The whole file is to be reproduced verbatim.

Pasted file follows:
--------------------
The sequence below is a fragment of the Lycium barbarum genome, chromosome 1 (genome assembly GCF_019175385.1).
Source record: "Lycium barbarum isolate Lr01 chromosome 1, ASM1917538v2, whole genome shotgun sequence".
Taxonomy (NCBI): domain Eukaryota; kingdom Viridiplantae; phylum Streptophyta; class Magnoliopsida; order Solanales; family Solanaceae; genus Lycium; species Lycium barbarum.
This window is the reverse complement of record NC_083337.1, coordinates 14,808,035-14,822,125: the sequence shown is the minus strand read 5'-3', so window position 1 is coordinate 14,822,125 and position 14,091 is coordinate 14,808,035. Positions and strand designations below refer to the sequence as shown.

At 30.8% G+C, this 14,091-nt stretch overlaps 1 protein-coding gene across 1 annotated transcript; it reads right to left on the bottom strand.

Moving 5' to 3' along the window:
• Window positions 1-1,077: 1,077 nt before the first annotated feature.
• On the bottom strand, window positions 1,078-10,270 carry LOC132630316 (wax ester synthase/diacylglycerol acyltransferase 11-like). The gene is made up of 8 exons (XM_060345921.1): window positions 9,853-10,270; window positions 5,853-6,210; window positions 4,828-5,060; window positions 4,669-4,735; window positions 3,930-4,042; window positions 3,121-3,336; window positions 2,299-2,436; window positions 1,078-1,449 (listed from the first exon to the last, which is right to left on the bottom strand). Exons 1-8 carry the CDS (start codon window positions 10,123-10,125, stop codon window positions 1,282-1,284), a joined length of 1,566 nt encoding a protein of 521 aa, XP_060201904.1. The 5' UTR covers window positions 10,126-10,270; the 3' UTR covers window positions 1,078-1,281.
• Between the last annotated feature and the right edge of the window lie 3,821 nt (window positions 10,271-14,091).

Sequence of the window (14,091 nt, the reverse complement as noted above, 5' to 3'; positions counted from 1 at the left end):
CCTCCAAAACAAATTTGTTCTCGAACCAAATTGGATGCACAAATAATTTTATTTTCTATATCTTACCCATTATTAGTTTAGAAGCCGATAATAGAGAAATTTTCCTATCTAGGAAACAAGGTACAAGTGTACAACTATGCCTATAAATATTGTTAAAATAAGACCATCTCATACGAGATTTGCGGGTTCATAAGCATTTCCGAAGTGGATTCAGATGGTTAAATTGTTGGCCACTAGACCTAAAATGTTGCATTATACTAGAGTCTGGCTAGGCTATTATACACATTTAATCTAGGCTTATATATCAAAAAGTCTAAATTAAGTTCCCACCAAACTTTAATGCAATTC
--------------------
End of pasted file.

The sequence below is a fragment of the Lycium barbarum genome, chromosome 1 (genome assembly GCF_019175385.1).
Source record: "Lycium barbarum isolate Lr01 chromosome 1, ASM1917538v2, whole genome shotgun sequence".
Taxonomy (NCBI): domain Eukaryota; kingdom Viridiplantae; phylum Streptophyta; class Magnoliopsida; order Solanales; family Solanaceae; genus Lycium; species Lycium barbarum.
This window is the reverse complement of record NC_083337.1, coordinates 14,808,035-14,822,125: the sequence shown is the minus strand read 5'-3', so window position 1 is coordinate 14,822,125 and position 14,091 is coordinate 14,808,035. Positions and strand designations below refer to the sequence as shown.

At 30.8% G+C, this 14,091-nt stretch overlaps 1 protein-coding gene across 1 annotated transcript; it reads right to left on the bottom strand.

Moving 5' to 3' along the window:
• Window positions 1-1,077: 1,077 nt before the first annotated feature.
• On the bottom strand, window positions 1,078-10,270 carry LOC132630316 (wax ester synthase/diacylglycerol acyltransferase 11-like). The gene is made up of 8 exons (XM_060345921.1): window positions 9,853-10,270; window positions 5,853-6,210; window positions 4,828-5,060; window positions 4,669-4,735; window positions 3,930-4,042; window positions 3,121-3,336; window positions 2,299-2,436; window positions 1,078-1,449 (listed from the first exon to the last, which is right to left on the bottom strand). Exons 1-8 carry the CDS (start codon window positions 10,123-10,125, stop codon window positions 1,282-1,284), a joined length of 1,566 nt encoding a protein of 521 aa, XP_060201904.1. The 5' UTR covers window positions 10,126-10,270; the 3' UTR covers window positions 1,078-1,281.
• Between the last annotated feature and the right edge of the window lie 3,821 nt (window positions 10,271-14,091).

Sequence of the window (14,091 nt, the reverse complement as noted above, 5' to 3'; positions counted from 1 at the left end):
CCTCCAAAACAAATTTGTTCTCGAACCAAATTGGATGCACAAATAATTTTATTTTCTATATCTTACCCATTATTAGTTTAGAAGCCGATAATAGAGAAATTTTCCTATCTAGGAAACAAGGTACAAGTGTACAACTATGCCTATAAATATTGTTAAAATAAGACCATCTCATACGAGATTTGCGGGTTCATAAGCATTTCCGAAGTGGATTCAGATGGTTAAATTGTTGGCCACTAGACCTAAAATGTTGCATTATACTAGAGTCTGGCTAGGCTATTATACACATTTAATCTAGGCTTATATATCAAAAAGTCTAAATTAAGTTCCCACCAAACTTTAATGCAATTC